Date   

Re: SLRX Car Lading / also Varney.

Malcolm Laughlin <mlaughlinnyc@...>
 

Thanks Rick for all the detail about SLRX.. Your comment about Varney was interesting. They were nice kits, but I've never had a feeling of the extent to which lettering on them was for cars that actually existed. I'll use them all when I build a home layout because my main interest is a realistic simulation of operations and I don' t look too hard at the car details. I'll not take that one to run in our 50's club operating sessions so that our resident nitpickers can't fuss about it.

Also in regard to Varney, I'm taking out cars that haven't been used for a number of years. I see that the plastic roofwalks and ice hatches have bent and whitened. I'd like to hear from anyone who may have rehabilitated some of those cars.


Malcolm Laughlin, Editor 617-489-4383
New England Rail Shipper Directories
19 Holden Road, Belmont, MA 02478


Re: Billboard Reefers

Westerfield <westerfield@...>
 

The worst problem in my opinion was that the per diem that the railroads had pay to haul long distance shipments in the leased cars was so great that the lessees' lease cost was more than covered by the per diem. In essence they were leasing the cars for free. Only a fool wouldn't take advantage of such a situation. As a result there were twice as many reefers as needed in 1930 and the ones sitting idle belonged to the railroads. This is also covered in the 1934 ICC decision. - Al Westerfield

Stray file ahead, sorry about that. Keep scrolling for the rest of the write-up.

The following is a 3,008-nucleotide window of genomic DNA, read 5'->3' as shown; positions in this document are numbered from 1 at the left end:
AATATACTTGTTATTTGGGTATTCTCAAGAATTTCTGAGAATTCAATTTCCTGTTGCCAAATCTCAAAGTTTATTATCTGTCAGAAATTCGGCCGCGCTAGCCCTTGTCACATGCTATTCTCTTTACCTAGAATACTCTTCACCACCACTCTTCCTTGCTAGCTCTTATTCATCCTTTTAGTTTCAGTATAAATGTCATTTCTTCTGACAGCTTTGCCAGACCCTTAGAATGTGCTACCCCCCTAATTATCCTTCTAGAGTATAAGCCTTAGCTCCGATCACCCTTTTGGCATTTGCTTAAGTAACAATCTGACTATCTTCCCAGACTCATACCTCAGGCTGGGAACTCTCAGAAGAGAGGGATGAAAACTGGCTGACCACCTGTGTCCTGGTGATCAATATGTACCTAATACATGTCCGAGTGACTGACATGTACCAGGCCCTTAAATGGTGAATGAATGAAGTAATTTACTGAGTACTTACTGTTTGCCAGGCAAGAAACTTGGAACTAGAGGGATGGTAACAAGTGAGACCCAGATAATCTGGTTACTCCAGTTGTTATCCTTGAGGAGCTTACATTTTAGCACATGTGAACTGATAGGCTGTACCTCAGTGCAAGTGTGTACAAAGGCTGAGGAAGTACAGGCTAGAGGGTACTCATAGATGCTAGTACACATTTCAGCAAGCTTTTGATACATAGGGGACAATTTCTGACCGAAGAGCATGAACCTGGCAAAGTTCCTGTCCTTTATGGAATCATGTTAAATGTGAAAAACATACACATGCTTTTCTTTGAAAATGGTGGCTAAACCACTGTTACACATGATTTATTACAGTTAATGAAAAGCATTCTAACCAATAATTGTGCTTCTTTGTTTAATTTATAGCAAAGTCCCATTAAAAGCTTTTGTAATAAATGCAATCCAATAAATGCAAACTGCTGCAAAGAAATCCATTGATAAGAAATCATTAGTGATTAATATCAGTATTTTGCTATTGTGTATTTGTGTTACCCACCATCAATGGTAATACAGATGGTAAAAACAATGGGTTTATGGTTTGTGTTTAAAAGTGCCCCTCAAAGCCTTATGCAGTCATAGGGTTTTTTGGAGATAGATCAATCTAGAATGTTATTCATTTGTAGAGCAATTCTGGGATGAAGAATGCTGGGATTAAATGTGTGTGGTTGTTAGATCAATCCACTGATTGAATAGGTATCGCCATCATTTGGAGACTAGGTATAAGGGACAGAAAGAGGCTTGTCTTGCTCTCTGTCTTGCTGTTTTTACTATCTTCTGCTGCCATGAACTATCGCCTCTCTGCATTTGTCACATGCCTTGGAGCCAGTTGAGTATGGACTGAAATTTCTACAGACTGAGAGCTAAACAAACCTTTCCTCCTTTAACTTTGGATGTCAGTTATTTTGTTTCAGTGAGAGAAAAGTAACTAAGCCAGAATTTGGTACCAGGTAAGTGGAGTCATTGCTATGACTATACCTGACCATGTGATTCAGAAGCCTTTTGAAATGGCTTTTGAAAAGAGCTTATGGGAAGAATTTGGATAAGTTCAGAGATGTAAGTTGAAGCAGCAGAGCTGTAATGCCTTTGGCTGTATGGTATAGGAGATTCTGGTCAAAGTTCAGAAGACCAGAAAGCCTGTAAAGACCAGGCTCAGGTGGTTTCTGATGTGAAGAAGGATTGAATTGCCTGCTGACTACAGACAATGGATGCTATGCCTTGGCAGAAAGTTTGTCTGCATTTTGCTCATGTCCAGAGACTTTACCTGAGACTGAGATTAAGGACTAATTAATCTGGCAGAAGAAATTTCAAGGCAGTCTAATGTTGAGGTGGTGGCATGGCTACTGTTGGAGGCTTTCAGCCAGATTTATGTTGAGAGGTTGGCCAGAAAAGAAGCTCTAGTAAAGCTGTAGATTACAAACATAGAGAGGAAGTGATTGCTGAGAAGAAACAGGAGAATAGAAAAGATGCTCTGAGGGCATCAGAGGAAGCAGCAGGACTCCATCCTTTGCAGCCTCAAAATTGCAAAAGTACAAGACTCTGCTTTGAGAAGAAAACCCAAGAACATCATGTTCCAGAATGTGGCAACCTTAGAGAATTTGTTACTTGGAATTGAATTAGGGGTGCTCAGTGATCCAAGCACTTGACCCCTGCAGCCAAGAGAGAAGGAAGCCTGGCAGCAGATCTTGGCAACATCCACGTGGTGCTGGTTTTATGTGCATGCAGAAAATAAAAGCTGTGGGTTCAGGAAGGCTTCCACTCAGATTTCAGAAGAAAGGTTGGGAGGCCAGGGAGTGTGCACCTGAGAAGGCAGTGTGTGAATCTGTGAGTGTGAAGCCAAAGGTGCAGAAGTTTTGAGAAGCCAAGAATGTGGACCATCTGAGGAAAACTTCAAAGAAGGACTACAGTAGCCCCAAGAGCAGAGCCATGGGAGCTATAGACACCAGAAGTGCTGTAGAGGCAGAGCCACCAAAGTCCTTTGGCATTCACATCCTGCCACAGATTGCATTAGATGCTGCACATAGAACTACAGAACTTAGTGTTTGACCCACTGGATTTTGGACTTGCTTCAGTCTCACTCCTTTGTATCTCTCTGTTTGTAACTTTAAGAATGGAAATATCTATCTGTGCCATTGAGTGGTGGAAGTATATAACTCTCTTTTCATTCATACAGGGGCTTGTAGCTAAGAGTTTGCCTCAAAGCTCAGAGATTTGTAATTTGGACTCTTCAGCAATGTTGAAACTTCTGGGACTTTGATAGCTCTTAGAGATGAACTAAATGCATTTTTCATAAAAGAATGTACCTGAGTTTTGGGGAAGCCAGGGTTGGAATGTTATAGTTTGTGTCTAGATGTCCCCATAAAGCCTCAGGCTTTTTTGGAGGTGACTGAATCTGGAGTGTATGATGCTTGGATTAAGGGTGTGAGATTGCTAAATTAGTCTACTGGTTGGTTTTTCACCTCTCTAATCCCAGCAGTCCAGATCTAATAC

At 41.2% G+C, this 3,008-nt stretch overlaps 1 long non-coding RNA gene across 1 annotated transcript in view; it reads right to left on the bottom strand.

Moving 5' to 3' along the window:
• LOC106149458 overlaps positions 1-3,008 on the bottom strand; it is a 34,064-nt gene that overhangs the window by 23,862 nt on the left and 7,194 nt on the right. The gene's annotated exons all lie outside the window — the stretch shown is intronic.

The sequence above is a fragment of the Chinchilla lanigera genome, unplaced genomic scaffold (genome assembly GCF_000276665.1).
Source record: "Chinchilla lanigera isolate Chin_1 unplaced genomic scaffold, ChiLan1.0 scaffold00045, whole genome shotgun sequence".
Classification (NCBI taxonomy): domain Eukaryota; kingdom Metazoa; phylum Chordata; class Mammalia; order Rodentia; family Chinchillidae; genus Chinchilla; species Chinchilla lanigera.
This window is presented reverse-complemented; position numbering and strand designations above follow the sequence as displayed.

----- Original Message -----
From: Tim O'Connor
To: STMFC@yahoogroups.com
Sent: Sunday, March 25, 2007 1:23 PM
Subject: Re: [STMFC] Billboard Reefers



I agree with you, Tony. :-) I always understood the intention of
the 'ban' was to curb such abuses, whereas advertisement of one's
own products on one's own freight cars (covered hoppers, reefers,
box cars) did not incur so much regulatory wrath. Which may have
something to do with why it's not hard to find photos of freight
cars carrying product advertising in the 1950's and especially
from the 1960's onwards.

If you think about it, once the railroads began to put passenger
train advertising on their freight cars, you had railroads forced